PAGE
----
Since email invention, the communication of many companies has relied on it. In time, business email security became vulnerable to a variety of issues that you need to be aware of and prevent. We’ll discuss them in detail below. 

Business Email Security: Threats

The most important – and common – business email security threats are phishing, spoofing, business email compromise, spear-phishing and whaling


As you can find in our Cybersecurity Glossary, phishing is

a malicious technique used by cybercriminals to gather sensitive information (credit card data, usernames and passwords, etc.) from users. The attackers pretend to be a trustworthy entity to bait the victims into trusting them and revealing their confidential data. The data gathered through phishing can be used for financial theft, identity theft, to gain unauthorized access to the victim’s accounts or to accounts they have access to, to blackmail the victim and more


Spoofing refers to 

a compromise attempt during which an unauthorized individual tries to gain access to an information system by impersonating an authorized user. For example, email spoofing is when cyber attackers send phishing emails using a forged sender address. You might believe that you’re receiving an email from a trusted entity, which causes you to click on the links in the email, but the link may end up infecting your PC with malware.

Business email compromise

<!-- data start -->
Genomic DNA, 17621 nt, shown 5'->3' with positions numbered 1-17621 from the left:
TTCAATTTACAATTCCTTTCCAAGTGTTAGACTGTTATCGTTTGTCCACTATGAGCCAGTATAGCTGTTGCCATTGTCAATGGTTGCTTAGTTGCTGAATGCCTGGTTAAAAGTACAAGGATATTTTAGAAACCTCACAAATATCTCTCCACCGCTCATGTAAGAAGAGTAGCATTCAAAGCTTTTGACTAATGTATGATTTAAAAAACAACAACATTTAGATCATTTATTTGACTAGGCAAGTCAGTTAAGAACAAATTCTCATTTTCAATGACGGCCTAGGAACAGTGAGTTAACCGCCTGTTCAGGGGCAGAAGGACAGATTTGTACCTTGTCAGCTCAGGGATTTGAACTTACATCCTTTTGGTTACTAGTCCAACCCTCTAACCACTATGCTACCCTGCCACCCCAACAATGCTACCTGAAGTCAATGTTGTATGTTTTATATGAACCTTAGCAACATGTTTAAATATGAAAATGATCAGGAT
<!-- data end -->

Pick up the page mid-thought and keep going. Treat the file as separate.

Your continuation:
As my colleague Bianca explains, business email compromise attacks are based upon 

what is commonly referred to as CEO fraud or the impersonation of an upper or middle-management employee. In this case, fraudsters contact their “colleagues” from the financial department, requesting an urgent payment and providing all the necessary details for the money to be transferred. Since the email comes from a superior and the message is transmitted with a sense of urgency, employees are likely to fall for this scam, being completely unaware the money will end up in a cybercriminal’s account.  

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Spear phishing

Spear phishing represents a cyber attack in which malicious actors try 

to extract sensitive data from a victim using a very specific and personalized message. This message is usually sent to individuals or companies, and it’s extremely effective because it’s very well planned. Attackers invest time and resources into gathering information about the victim (interests, activities, personal history, etc.) in order to create the spear-phishing message.


Whaling is defined as a form of business email compromise 

whose objective is to collect sensitive data about a target. What’s different from phishing is that whaling goes after high-profile, famous and wealthy targets, such as celebrities, CEO’s, top-level management and other powerful or rich individuals. By using the phished information, fraudsters and cybercriminals can trick victims into revealing even more confidential or personal data or they can be extorted and suffer from financial fraud.